Racial Inclusion at Salisbury

From mandatory diversity training to the Black Excellence Series, Salisbury University is taking action to promote racial inclusivity on campus.


Kaylon Blake, the host of the Virtual Speaker Series, outlined various ways racial exclusion is ingrained within our society. Acknowledging the problem is the first step in ensuring that the problem does not continue.


Blake stated that as the future leaders of society, we must speak up and defend our fellow constituents experiencing racially motivated microaggressions from their peers. By acknowledging the problem, we can keep the conversation going.


“It’s not what we do once in a while that shapes our lives. It’s what we do consistently,” Blake urged participants.


Blake recognizes the steps SU is taking to promote racial inclusion but states we must take additional actions to ensure our continuous progression.


“We have to make sure everyone has a seat at the table, within the institution,” Blake said.


We must acknowledge marginalized groups on campus and ensure they have a voice. The institution must take active measures to ensure that marginalized individuals feel valued on our campus.


“The institution has to create opportunities where students can talk about things that are impacting them and how they feel,” Blake suggested.


Through the establishment of recurring forums, students can express concerns about racial diversification. By allowing this form of expression, participants can understand a variety of differing perspectives.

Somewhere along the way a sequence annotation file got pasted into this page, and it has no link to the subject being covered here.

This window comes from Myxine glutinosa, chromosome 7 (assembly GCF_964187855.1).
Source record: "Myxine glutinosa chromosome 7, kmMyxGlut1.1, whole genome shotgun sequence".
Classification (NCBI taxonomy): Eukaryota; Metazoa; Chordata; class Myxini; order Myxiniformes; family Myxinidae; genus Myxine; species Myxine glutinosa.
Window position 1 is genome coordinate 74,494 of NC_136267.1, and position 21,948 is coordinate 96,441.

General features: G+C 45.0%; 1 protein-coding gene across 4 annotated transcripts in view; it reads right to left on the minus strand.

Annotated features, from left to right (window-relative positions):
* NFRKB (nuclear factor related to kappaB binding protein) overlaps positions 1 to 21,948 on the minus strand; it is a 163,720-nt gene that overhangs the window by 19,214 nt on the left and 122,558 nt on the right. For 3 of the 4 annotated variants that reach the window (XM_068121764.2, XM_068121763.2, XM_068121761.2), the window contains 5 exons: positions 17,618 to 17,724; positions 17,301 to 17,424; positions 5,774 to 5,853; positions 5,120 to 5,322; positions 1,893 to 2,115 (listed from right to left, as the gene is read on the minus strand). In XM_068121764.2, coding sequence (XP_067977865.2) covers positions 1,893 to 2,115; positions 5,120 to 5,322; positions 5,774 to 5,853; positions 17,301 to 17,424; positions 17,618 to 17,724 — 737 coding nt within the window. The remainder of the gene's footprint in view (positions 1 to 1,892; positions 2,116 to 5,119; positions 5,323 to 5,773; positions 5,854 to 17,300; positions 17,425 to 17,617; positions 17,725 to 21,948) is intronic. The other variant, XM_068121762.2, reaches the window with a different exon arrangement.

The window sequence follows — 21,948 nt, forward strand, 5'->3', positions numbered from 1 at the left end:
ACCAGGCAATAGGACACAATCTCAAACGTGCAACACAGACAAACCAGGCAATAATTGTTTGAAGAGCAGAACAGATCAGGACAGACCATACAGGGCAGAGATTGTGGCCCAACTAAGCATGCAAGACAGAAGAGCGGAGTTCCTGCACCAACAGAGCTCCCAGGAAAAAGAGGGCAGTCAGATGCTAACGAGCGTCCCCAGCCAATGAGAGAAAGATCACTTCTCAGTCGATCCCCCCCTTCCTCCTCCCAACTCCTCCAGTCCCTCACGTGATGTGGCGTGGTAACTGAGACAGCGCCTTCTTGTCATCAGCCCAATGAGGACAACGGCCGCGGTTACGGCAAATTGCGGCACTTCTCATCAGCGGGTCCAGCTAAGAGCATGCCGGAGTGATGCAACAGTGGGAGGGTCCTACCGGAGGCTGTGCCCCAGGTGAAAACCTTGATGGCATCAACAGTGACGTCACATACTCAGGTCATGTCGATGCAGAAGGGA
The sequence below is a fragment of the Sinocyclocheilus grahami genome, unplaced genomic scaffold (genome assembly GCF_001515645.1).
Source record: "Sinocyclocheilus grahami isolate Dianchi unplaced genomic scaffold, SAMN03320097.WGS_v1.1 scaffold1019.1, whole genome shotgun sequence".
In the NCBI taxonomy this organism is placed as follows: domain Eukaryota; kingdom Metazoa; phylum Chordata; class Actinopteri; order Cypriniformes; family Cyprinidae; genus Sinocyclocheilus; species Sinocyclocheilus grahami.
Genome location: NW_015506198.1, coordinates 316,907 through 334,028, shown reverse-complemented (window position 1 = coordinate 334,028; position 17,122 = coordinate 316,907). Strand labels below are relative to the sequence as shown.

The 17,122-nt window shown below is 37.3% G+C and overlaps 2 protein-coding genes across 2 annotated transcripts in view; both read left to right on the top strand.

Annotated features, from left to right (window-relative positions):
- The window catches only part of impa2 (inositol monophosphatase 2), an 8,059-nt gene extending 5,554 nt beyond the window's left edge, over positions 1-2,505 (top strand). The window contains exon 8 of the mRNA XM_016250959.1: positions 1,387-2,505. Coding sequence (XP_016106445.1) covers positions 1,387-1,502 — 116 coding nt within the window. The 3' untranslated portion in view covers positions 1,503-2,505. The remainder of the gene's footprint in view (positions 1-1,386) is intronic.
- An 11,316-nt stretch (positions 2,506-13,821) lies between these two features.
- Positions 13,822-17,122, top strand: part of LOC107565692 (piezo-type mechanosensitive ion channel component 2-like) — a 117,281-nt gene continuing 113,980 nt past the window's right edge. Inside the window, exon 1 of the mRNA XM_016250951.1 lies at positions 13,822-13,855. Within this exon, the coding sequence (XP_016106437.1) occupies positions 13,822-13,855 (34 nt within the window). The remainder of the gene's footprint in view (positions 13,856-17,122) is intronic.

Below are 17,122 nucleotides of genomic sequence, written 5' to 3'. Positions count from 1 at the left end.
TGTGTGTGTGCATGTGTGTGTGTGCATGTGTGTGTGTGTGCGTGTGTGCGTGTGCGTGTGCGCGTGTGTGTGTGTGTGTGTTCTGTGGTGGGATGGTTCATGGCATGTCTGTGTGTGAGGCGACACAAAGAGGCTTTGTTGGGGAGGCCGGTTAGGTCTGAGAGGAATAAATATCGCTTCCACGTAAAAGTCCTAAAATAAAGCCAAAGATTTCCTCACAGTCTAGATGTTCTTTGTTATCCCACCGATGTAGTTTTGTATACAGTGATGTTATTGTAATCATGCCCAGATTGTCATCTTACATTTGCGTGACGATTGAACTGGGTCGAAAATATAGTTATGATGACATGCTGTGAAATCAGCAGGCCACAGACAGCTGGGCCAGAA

The Center for Student Involvement and Leadership’s construction of this Virtual Speaker Series is an excellent step in the journey towards embracing diversity. Students in the seminar reacted positively to Blake's discussion and indicated the necessity to participate in these conversations.


“Through this [series], I was able to embrace a lot of what Blake was speaking on … [Blake] has a sort of energy that makes it easy and fun to follow,” Junior Damien Hamler stated at the seminar.


Students have a responsibility to promote acceptance throughout campus. To ensure that students take steps to promote inclusion, Blake created a three-pronged test.


The first test is to ask yourself, “What do you need to stop doing?”


Take a step back and evaluate your actions. Think of previous conservations, liked posts on Twitter and jokes between friends. Did they hold racially demeaning sentiments? Use these interactions to evaluate your mistakes and learn from them.


The second test is to ask yourself, “What should you continue doing? What can you improve?”


Allow yourself to utilize interactions that reflect your multicultural competence and apply them to future situations.


Also acknowledge your reaction to racial microaggressions; identify ways in which you can improve your racial inclusivity and apply it to future interactions.


The third test is to ask yourself, “What do I need to start doing?”


In this final step, you must acknowledge your past faults. Through this acknowledgment, you can identify what actions you need to take in the future.


“In order to keep the conversation going, all of the students have to make sure we connect with each other and the people that are different from us,” Blake said.


There is no step-by-step guide for racial inclusivity. These questions provide the framework, but the real work lies with the individual. Take steps to promote diversification and never stop the conversation.


By STEPHANIE RIVERA

Gull Life editor

Photo Credit: Center for Student Involvement and Leadership’s.

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